top of page

The Fine Line Between Political Spin and Nonsense

Political spin is a familiar and punctual adversary when it comes to the realm of political debate. Often, it takes less than ten minutes before the first yarn has been spun in a press conference, briefing, interview, or Prime Minister’s question time. Spin has been around for many years and has aided and abetted many misleading statements over its lifetime, but we are now living in a time where even spin has taken a backseat to a far worse theatrical nightmare: lying.

In what has been eloquently dubbed the “post-truth” era, we now live in a world where opinion matters more than factual evidence and “alternative facts” have skilfully avoided being defined as “nonsense” by donning the clothes of well-sourced information and passing the lips of would-be trustworthy sources. In truth, the spread of misinformation is fast developing into a real-world problem for health, security, education, and democracy. This phenomenon has helped spread blatantly false rumours like the ideas that Coronavirus is a hoax, that 1.5 million people attended Trump’s inauguration, and that disinfectant can be used as an appropriate treatment for COVID-19.

So, how can you tell the difference between spin and nonsense? And how should you know who to trust when it comes to political affairs? The easiest way to demonstrate each of these phenomena is by example. Spin is what happens when somebody disseminates information from a perspective that is beneficial to their cause, i.e., in a biased way. This tactic is often used when re-framing issues with different language, such as transforming the ‘estate tax’ which imposed a charge on transferring the inheritance of a deceased person, into the ‘death tax.’ Nowadays, even the term ‘climate change’ is a result of the spin machine turning its hand to the phrase ‘global warming’. As it happens, both of these rejuvenated phrases come from the mind of Frank Luntz, a ‘public opinion guru’ who ‘runs the focus groups on Fox News after presidential debates.’ You may wonder, why the language change? Simple – it plays better with voters.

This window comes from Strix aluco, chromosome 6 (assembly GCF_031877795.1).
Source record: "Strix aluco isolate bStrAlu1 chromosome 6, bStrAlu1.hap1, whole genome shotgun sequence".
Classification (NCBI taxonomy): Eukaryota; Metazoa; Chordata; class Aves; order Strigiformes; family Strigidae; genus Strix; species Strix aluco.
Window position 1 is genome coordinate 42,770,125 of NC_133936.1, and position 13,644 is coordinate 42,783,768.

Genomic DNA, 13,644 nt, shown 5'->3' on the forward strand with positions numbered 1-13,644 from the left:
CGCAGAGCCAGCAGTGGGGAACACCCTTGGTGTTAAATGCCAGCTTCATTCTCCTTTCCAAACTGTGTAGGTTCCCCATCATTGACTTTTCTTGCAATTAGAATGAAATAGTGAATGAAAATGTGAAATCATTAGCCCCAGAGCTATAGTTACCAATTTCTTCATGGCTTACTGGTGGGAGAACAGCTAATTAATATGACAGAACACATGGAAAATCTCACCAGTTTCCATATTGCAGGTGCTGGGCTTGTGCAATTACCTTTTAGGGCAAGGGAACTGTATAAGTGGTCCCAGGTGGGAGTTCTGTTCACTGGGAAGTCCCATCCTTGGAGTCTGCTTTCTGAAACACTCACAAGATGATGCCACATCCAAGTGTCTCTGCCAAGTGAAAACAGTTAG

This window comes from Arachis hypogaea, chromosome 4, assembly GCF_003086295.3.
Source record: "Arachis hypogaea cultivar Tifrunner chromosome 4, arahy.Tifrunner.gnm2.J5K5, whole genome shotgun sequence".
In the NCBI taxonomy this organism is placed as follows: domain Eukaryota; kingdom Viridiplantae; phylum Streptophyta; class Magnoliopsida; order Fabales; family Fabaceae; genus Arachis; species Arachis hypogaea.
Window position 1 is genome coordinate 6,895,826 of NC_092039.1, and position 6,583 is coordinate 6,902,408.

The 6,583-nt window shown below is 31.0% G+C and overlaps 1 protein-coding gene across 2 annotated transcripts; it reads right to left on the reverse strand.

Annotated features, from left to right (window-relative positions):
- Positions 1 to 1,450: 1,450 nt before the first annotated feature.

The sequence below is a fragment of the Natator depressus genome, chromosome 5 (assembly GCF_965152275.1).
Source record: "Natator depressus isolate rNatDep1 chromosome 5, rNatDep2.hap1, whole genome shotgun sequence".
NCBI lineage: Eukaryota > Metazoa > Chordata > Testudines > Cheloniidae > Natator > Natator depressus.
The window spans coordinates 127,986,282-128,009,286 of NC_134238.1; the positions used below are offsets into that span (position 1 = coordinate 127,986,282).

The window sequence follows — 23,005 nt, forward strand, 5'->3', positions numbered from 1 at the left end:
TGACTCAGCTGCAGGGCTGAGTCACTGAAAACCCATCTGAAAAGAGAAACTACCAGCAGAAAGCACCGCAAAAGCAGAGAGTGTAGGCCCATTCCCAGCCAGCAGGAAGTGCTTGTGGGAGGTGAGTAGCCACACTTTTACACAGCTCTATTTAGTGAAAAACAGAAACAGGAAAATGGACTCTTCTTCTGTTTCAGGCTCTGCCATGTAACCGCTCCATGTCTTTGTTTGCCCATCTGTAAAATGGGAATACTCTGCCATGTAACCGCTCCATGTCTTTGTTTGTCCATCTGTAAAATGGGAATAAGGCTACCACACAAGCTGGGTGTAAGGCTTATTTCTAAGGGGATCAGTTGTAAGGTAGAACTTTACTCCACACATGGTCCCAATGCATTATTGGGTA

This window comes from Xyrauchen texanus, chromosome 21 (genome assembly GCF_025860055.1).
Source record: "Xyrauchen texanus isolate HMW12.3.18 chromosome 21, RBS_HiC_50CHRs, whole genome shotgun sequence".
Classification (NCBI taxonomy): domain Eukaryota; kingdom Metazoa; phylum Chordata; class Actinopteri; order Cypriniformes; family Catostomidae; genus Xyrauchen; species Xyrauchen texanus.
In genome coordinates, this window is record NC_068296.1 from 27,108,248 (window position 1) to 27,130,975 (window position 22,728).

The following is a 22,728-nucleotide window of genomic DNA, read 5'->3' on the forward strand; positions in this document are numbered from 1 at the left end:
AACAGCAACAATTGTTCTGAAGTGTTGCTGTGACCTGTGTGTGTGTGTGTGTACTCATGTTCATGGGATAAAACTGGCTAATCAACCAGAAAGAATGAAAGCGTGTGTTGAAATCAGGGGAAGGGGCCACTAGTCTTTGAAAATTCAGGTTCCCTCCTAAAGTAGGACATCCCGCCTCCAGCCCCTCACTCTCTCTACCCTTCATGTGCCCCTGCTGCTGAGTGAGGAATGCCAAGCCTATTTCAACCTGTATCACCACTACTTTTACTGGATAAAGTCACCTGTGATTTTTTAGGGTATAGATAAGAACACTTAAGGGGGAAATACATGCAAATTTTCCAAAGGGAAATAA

The relatively new phenomenon of “alternative facts” is as disparaging as it is paradoxical. How, after all, can a fact be alternative to anything but a falsehood? Surely, an alternative fact should be considered no differently than a regular fact? Sadly, no. Nowadays, the notion of possessing an “alternative fact” simply means that somebody has presented factual information and you disagree with it. This is not to say that facts should not be challenged – it is the greatest attribute of knowledge that it is forever progressing – but forming disagreement based in opinion is to possess no defendable argument whatsoever. One of the most infamous examples of this taking place occurred in the White House briefing room when Sean Spicer, Donald Trump’s first press secretary, took to the podium. Spicer proceeded to claim that the crowd on the national mall during Trump’s inauguration was the ‘largest audience to ever witness an inauguration – period’. Undoubtedly, the President’s opinion was to the contrary of blatant truth and hence the first “alternative fact” was born.

A key element of deploying this strategy is to use follow-up strategies and frame the response of those who may cry foul. This can be done in simplistic ways such as “and anyone who says otherwise is lying”, or it can be buried deeper beneath the surface in statements such as “photos were taken from an angle which made the crowd look smaller”. In the latter case, it seemed as though Spicer believed his own “alternative fact” as he consistently called press photographers attempting to find more flattering photographs of inauguration day. These devices make the job of would-be fact-checkers exceedingly difficult, as any contradiction which may be forthcoming has already been framed as slander.

Examples like this show that the world of political spin and “alternative truths” is an extremely dangerous place to travel should reliable information be your destination. The reality of this new landscape is that people do not know who to trust when it comes to information gathering. Moreover, displays of ignorance, over-zealous emphasis and outright lying on the part of those who ought to know better have weakened the resolve of citizens to remain politically informed. Some may note that the days are gone when you could wholeheartedly rely on the information handed down to you from above. I would ask, did those days ever really exist? For the last century, the decisions of citizens to believe what they are told has rarely come from an enduring belief that the media has been right. In most cases, it comes from seeing reality or a simple case of trial and error. In the former case, television has aided the cause significantly. In the latter case, this trust could be formed on an extensive and demonstrable history that the truth has been told before, and which lends credence to the idea that it will be again in future.

All in all, nobody has ever believed anything simply because they were told. People the world over have made the decision to believe something time and time again, and this decision has been made based on a million-and-one different pieces of information. The problem with the propaganda of today is not that people stopped believing facts, it is that the facts stopped being true.

Written by Isaac Knowles

Isaac Knowles is a columnist at DecipherGrey.


Up Menu
bottom of page